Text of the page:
Recent Developments In Sino-EU Relations: The 2014 And 2015 State Visits By Xi Jinping And Li Keqiang
By Alvin Cheng-Hin Lim

Recent Developments In Sino-EU Relations: The 2014 And 2015 State Visits By Xi Jinping And Li Keqiang

Mar. 11, 2016  |     |  0 comments

China and the EU

On June 28, 2015, Chinese Premier Li Keqiang arrived in Belgium for the 17th China-European Union (EU) Leaders’ Meeting. This was followed by his state visit to France which included a visit to the headquarters of the Organization for Economic Cooperation and Development (OECD) (“Chinese premier,” 2015; “Li’s visit,” 2015). The timing for the premier’s trip was significant as 2015 marks the 40th anniversary of the establishment of diplomatic relations between the People’s Republic of China and the European Economic Community, the forerunner of the EU. China and the EU upgraded their bilateral relationship to a comprehensive strategic partnership in 2003, shortly after China’s ascension to the World Trade Organization in December 2001 (“China, EU, exchange,” 2015; “China-EU ties,” 2015).

Since the turn of the millennium, trade between China and the EU has soared. China has been the EU’s second largest trading partner for the past 12 years, and the EU has been China’s largest trading partner for the past 11. The value of trade between China and the EU increased from US$2.4 billion to US$615 billion between 1975 and 2014 (“Premier Li’s visit,” 2015). The EU currently has a cumulative investment of almost US$100 billion in China, while China has a cumulative investment of more than US$50 billion in the EU (“China-EU ties,” 2015). These bilateral investment flows are — in the eyes of the Chinese government at least—paltry given the much larger scale of Sino-EU trade. As such, Premier Li has called on the EU to quickly conclude a bilateral treaty that would facilitate Chinese acquisitions in Europe, and proposed that China and the EU begin studying the feasibility of establishing a free trade zone (Kynge & Oliver, 2015).

At the 17th China-EU Leaders’ Meeting in Brussels, which Premier Li co-chaired, China and the EU agreed to align China’s “Belt and Road” development framework with the EU’s recently announced €315 billion Juncker investment plan, to stimulate synergistic growth for both regions. The European Fund for Strategic Investments (EFSI), a financial vehicle for high risk ventures that is part of the Juncker plan, will eventually be linked to a Chinese initiative for international cooperation on production capacity, thereby allowing China and Europe to leverage their respective strengths in manufacturing capacity and advanced technology for the purposes of practical cooperation. Such practical cooperation will go beyond the traditional pattern of Chinese and EU foreign direct investment in each other’s economies, and will instead see Chinese and European firms linking up to expand into key emerging markets. Trilateral cooperation between China, its European partners, and third countries from emerging regional markets in projects like equipment manufacturing can accelerate industrial development and bring increased growth to not just the three partners but their respective regions as well, potentially accelerating global economic growth (Ash, 2008, pp. 210-213; Zhang, 2008, pp. 234-235; “Production capacity,” 2015; “Chinese premier’s,” 2015; “EU agrees,” 2015).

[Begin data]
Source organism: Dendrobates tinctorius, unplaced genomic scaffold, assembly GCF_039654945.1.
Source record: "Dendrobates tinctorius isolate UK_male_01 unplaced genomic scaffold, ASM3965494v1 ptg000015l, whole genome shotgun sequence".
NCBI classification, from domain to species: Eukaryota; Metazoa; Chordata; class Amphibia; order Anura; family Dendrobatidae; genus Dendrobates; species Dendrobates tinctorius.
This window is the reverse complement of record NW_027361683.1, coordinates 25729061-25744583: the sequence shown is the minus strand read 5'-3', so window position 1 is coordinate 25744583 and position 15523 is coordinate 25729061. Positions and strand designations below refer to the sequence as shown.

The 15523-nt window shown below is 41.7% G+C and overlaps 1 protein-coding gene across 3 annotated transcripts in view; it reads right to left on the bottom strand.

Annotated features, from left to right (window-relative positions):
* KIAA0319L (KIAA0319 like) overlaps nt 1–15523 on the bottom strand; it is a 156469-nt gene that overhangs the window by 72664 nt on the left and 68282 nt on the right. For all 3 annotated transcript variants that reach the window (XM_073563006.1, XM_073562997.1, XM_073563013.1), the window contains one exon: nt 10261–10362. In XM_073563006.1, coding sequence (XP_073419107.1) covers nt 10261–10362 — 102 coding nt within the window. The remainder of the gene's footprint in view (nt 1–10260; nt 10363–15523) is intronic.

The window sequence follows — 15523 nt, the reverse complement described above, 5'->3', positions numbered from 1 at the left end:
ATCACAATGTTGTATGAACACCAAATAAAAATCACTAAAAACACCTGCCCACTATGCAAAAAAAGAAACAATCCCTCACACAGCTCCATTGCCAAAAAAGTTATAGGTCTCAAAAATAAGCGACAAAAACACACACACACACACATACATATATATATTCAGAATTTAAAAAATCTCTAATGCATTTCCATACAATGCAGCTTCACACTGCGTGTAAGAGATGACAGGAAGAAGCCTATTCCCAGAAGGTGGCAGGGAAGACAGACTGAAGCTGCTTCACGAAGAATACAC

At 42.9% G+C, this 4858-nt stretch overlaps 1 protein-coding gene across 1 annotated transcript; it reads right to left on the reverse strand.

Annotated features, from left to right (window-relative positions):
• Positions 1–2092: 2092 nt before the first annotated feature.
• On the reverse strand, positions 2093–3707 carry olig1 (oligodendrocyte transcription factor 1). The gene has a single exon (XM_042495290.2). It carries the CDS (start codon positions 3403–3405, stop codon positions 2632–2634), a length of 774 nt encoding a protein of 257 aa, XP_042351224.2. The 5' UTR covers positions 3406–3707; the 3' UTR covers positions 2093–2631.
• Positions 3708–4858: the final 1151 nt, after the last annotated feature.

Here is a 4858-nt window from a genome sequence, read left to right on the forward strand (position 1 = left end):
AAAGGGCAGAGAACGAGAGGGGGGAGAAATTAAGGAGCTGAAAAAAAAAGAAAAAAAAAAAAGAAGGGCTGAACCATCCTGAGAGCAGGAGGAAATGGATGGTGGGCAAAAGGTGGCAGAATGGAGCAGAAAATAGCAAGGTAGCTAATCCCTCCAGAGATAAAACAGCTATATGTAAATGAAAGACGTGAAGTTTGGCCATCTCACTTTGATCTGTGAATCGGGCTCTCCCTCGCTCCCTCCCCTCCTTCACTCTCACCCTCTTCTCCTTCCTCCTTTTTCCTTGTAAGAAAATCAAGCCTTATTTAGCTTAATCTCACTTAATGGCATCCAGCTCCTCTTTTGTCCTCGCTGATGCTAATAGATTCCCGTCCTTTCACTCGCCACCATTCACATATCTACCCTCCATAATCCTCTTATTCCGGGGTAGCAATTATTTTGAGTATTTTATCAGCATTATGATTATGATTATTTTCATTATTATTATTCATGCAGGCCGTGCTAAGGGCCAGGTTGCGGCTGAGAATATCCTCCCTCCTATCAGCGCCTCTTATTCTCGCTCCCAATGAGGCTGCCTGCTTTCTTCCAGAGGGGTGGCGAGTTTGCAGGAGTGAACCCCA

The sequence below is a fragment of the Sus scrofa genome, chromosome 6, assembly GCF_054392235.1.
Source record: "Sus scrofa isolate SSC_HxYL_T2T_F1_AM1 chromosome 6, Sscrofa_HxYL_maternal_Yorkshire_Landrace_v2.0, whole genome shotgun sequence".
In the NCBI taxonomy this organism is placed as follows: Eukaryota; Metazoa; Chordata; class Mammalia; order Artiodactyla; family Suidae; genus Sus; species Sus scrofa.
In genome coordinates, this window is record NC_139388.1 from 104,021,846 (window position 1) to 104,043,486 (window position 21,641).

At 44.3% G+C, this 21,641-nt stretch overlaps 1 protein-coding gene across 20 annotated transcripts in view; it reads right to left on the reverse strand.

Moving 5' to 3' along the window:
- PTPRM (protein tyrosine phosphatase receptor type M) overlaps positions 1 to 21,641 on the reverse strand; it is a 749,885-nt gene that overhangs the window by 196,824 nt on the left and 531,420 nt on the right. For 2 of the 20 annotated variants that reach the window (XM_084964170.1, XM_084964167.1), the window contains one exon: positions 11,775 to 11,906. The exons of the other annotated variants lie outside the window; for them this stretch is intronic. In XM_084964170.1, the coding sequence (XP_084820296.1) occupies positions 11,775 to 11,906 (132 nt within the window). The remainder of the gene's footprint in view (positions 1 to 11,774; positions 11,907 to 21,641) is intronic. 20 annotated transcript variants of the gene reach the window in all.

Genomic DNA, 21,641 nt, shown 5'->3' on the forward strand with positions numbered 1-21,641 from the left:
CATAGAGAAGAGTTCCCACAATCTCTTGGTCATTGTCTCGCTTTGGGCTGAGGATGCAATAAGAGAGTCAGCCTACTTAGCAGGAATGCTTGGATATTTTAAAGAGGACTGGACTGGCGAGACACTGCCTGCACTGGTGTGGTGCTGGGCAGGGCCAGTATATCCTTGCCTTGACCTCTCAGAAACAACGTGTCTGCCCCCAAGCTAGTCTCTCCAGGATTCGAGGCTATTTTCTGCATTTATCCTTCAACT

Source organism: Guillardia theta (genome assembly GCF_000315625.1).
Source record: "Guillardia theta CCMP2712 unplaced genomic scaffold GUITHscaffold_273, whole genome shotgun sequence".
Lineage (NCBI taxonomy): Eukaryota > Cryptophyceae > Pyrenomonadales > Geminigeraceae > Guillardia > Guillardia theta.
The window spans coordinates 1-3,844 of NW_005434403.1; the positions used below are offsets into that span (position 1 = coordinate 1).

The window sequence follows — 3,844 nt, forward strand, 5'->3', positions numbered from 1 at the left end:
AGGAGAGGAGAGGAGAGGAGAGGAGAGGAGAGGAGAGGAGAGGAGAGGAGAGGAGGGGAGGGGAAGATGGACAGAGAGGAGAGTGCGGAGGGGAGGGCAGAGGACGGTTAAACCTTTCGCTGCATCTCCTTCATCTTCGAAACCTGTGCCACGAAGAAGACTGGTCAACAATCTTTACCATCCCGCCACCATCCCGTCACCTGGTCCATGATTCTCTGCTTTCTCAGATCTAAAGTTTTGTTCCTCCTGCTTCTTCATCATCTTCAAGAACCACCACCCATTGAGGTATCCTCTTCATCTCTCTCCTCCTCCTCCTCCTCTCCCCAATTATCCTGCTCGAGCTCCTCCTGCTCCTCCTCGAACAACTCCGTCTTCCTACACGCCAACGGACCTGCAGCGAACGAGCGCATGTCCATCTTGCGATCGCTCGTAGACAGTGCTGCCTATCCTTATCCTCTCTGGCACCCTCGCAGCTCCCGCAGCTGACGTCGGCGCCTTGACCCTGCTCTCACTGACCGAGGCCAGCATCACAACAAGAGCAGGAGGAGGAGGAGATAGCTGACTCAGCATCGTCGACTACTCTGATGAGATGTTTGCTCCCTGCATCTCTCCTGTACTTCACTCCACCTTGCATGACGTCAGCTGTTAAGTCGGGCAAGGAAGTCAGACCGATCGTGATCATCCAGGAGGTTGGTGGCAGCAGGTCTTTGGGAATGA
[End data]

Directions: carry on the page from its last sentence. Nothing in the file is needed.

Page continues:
China and the EU agreed to align China’s 'Belt and Road' development framework with the EU’s €315 billion Juncker investment plan.

China’s “Belt and Road” development framework offers opportunities for such trilateral cooperation to take place, and the involvement of 18 European countries in the Asian Infrastructure Investment Bank (AIIB)—the primary financing instrument for the “Belt and Road”—highlights European interest in the “Belt and Road” projects. The AIIB and the Silk Road Fund, the secondary financing instrument for the “Belt and Road,” will both offer funding for Chinese and European joint ventures on “Belt and Road” projects (Lim, 2015e; “Premier Li’s,” 2015; “Production capacity,” 2015). Outside of the “Belt and Road” framework, China and Europe can extend their existing practical cooperation on climate change (Balme, 2012, pp. 168-171). China and the EU have agreed to cooperate on developing a sustainable low-carbon economy through technological innovation. Beyond technological research, China and the EU will also further their cooperation in emissions trading and the carbon market, as well as city-level partnerships in climate change mitigation projects (“Chinese premier’s,” 2015; “China, EU pledge,” 2015). In recent historical perspective, this proliferation in practical cooperation can be connected to the 2005 decision at the 8th EU-China Summit in Beijing for China and the EU to develop their strategic relationship through “concrete actions” (Song, 2012, p. 24).